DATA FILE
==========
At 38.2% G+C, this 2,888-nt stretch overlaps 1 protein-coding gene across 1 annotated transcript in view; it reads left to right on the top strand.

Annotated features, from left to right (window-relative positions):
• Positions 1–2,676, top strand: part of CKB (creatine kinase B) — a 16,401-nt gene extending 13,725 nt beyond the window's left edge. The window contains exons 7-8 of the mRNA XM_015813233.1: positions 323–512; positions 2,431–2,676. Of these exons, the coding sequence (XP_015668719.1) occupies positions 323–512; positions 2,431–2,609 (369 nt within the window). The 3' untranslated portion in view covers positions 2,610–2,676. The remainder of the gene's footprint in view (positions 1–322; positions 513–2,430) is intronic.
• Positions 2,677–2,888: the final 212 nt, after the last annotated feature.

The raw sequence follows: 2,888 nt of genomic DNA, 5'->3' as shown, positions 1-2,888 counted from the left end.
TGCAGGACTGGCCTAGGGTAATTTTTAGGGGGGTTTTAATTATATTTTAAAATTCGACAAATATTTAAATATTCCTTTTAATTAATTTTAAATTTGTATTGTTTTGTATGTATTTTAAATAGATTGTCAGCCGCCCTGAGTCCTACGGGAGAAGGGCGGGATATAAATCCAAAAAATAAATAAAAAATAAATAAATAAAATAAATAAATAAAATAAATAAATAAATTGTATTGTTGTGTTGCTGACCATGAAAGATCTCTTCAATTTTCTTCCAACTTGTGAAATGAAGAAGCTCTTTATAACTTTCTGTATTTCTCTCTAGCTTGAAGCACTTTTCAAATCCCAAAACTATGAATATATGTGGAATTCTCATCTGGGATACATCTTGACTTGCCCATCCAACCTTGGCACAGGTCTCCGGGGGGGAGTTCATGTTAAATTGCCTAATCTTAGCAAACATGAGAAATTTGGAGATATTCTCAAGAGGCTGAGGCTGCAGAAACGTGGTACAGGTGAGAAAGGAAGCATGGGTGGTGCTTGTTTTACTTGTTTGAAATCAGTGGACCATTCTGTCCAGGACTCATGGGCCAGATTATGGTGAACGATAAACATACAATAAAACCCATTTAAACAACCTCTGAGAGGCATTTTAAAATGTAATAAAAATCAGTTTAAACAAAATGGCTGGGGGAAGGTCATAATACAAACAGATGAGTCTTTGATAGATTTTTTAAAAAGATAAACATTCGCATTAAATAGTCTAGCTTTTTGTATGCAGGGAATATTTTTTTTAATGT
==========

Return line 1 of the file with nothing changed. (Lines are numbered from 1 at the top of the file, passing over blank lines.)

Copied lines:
At 38.2% G+C, this 2,888-nt stretch overlaps 1 protein-coding gene across 1 annotated transcript in view; it reads left to right on the top strand.